A conclusion that a fiduciary relationship existed between the Crown and the plaintiffs because of a duty of the Ministry to protect the health of Ontarians would not distinguish the position of the plaintiffs from any other residents in the Province, or the position of the Crown and residents under any other statutes conferring powers, or imposing duties, to be exercised in the public interest. Although the importance of the concept of vulnerability has been emphasised by some learned judges in the Supreme Court of Canada … every member of the public is in a sense vulnerable to the exercise, or failure to exercise statutory powers and duties conferred, or imposed, on Ministers in the public interest. By itself this is insufficient to create a fiduciary relationship- giving rise to enforceable fiduciary rights and duties – between the Crown, or Ministers, and residents of the Province. Nor do I believe the line between duties of care in negligence and fiduciary duties is crossed by the fact that nurses … could be considered to have been in the frontline of the SARS emergency.
5. A leading commentator has said: “The trust given to our officials, elected and non-elected alike, is not without its corresponding burden: accountability to the public is the obligation of all who hold office or employment in our governmental system. That obligation is, in part, a direct product of our commitment to representative democracy, in part, the essential correlative of our devolution of public power to institutions and officials”: Finn, “Public Trust and Public Accountability” (1994) 3 Griffith L Rev 224 at 233-234. Is the fiduciary concept in public law best viewed in terms of accountability? If this is so, what does accountability require of government?
[5.40] Wik Peoples v Queensland (1996) 187 CLR 1 (High Court of Australia)
[The case involved a native title claim by the appellants in respect of land over which the Crown had granted a pastoral lease pursuant to its power to do so under, inter alia, the (since repealed) Land Act 1910 (Qld).]
BRENNAN CJ … [95] … The Wik and Thayorre submissions assert the existence of a fiduciary duty owed by the Crown to the indigenous inhabitants of the leased areas. The duty is said to arise from the vulnerability of native title, the Crown’s power to extinguish it and the position occupied for many years by the indigenous inhabitants vis-á-vis the government of the state. These factors do not by themselves create some free-standing fiduciary duty. It is necessary to identify some action or function the doing or the performance of the function, must be capable of affecting the interests of the beneficiary and the fiduciary must have so acted that it is reasonable for the beneficiary to believe and expect that the fiduciary will act in the interests of the beneficiary (or, in the case of a partnership or joint venture, in the common interest of the [96] beneficiary and fiduciary) to the exclusion of the interest of any other person or separate interest of the beneficiary.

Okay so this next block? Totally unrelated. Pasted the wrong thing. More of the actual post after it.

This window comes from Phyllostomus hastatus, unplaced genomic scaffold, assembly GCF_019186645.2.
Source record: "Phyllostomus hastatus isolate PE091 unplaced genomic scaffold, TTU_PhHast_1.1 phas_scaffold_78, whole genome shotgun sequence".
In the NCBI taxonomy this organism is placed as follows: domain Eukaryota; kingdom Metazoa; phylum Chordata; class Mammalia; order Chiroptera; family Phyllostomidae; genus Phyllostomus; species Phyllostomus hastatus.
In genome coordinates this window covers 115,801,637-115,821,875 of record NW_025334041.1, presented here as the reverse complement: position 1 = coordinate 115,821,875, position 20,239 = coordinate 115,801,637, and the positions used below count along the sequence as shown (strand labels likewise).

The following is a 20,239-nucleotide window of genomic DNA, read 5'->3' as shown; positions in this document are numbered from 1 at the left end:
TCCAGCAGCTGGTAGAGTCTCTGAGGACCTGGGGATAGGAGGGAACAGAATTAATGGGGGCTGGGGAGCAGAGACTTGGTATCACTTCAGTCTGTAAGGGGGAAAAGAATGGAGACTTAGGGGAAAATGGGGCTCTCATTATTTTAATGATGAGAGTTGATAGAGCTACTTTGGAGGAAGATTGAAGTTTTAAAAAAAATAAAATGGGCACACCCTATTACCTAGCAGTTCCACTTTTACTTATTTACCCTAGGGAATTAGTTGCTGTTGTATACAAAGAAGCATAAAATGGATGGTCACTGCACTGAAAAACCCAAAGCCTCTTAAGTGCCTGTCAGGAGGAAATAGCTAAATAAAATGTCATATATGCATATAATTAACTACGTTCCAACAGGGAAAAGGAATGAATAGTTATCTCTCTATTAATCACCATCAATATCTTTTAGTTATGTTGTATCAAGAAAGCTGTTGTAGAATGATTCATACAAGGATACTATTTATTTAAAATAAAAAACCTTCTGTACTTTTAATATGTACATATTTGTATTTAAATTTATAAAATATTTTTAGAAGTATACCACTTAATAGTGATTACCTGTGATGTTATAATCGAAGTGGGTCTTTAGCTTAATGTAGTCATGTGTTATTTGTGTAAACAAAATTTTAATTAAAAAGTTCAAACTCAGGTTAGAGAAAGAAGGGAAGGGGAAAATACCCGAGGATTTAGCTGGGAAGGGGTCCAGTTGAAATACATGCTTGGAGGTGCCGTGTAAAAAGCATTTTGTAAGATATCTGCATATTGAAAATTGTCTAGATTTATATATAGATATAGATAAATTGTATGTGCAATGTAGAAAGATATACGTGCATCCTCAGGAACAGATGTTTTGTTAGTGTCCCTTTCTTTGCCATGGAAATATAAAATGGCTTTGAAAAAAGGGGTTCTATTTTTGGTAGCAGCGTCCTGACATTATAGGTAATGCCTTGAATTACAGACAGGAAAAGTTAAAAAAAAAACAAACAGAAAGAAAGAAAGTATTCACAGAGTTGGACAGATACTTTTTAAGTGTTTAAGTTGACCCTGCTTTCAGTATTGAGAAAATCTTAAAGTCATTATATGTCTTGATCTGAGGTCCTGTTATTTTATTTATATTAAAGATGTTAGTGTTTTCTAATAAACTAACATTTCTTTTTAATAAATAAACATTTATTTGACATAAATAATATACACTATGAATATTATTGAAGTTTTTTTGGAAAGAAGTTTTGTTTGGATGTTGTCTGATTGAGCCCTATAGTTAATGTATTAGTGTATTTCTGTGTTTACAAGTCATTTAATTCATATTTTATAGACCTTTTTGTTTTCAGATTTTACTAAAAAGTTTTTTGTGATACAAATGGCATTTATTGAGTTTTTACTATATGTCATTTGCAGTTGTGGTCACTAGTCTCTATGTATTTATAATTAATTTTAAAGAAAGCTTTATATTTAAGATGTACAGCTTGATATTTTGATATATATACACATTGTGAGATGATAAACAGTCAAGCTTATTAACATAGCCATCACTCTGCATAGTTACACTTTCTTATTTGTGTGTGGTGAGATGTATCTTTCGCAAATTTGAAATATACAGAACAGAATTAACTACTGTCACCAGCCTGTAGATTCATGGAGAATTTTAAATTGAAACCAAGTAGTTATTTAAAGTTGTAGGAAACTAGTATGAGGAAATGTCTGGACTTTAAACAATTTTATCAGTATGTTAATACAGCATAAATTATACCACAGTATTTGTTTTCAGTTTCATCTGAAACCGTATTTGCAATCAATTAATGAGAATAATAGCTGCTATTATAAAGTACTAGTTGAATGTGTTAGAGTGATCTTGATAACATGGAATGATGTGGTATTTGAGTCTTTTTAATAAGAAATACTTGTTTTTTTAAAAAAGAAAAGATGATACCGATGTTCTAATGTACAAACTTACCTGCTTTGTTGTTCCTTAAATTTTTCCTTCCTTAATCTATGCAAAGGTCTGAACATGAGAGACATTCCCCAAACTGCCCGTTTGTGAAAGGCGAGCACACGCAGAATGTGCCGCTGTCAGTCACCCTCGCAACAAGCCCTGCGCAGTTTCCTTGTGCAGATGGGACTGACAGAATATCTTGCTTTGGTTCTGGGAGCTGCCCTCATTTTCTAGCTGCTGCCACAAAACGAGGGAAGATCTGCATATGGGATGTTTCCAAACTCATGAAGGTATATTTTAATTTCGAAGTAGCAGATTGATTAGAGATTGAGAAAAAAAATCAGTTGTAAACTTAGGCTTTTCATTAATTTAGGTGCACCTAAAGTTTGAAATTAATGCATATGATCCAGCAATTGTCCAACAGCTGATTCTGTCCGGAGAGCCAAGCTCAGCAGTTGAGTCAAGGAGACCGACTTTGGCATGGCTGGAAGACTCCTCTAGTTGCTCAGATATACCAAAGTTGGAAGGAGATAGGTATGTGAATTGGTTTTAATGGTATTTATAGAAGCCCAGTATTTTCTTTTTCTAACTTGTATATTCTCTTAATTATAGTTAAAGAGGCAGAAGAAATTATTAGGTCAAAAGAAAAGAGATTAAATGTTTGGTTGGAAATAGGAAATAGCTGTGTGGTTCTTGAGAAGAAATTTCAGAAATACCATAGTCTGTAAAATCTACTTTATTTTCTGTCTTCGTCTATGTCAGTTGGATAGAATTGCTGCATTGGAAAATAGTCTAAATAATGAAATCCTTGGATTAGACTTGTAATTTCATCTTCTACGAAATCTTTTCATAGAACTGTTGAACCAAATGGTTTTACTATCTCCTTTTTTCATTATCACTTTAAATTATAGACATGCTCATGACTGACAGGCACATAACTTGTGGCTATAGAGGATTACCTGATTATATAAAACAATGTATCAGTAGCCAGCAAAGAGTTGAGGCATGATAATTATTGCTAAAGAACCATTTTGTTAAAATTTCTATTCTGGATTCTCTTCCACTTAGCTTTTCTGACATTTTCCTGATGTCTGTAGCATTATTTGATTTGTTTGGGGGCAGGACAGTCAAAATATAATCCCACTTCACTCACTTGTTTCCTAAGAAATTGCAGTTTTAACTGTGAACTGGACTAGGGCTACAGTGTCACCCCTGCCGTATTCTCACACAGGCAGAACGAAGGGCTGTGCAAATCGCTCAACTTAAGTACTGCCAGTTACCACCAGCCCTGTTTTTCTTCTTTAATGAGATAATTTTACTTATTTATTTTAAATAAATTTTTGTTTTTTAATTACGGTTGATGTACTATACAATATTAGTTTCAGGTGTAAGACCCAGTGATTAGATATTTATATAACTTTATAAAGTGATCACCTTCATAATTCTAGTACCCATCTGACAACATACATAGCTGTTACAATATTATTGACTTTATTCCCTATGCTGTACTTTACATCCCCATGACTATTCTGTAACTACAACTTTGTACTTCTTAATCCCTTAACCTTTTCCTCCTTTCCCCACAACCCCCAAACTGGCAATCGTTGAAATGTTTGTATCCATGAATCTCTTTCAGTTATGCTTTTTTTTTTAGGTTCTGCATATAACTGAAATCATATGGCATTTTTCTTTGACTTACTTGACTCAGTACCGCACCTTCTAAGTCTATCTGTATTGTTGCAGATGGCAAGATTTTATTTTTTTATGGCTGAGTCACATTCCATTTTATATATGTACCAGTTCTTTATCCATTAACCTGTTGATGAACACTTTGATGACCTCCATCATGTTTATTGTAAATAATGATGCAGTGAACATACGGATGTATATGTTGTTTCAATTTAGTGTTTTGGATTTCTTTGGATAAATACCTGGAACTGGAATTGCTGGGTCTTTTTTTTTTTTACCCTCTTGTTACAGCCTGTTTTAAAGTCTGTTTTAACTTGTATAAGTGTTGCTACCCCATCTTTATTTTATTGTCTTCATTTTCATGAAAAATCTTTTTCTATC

In the present case the only relevant function performed by the Crown is the exercise of power of alienation. That is the only power the exercise of which relevantly affects native title. With all respect for the opposing view, I am unable to accept that a fiduciary duty can be owed to the Crown to the holders of native title in the exercise of a statutory power to alienate land whereby their native title in or over that land is liable to be extinguished without their consent and contrary to their interests.